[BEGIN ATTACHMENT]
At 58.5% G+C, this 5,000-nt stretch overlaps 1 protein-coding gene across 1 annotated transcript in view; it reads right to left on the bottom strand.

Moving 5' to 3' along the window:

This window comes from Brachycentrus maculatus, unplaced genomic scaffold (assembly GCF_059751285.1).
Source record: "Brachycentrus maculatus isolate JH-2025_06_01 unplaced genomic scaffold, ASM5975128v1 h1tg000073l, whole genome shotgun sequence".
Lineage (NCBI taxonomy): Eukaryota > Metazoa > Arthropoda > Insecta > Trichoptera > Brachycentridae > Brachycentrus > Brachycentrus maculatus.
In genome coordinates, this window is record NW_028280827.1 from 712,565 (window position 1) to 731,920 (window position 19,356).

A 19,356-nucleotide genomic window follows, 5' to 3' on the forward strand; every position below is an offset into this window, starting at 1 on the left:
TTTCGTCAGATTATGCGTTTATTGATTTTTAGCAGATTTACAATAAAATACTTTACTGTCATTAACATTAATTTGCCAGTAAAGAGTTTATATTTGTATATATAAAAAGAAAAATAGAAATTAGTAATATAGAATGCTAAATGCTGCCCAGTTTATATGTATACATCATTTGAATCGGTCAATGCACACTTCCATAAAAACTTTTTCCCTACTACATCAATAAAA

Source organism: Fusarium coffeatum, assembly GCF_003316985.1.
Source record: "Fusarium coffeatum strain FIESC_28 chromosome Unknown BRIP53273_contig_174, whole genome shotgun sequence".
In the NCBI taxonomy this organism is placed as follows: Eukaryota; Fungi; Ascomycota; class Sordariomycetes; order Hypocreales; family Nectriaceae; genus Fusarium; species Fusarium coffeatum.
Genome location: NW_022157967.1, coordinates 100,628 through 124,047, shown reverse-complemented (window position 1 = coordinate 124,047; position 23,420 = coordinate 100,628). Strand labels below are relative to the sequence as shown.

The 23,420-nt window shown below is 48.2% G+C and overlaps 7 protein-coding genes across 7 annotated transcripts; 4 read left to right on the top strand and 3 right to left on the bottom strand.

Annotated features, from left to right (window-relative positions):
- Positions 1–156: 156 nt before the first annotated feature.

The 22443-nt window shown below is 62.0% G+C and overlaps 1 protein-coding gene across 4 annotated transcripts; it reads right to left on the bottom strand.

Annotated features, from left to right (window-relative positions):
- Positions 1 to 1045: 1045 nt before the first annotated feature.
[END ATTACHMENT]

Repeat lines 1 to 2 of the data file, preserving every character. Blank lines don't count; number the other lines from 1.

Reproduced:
At 58.5% G+C, this 5,000-nt stretch overlaps 1 protein-coding gene across 1 annotated transcript in view; it reads right to left on the bottom strand.

Moving 5' to 3' along the window: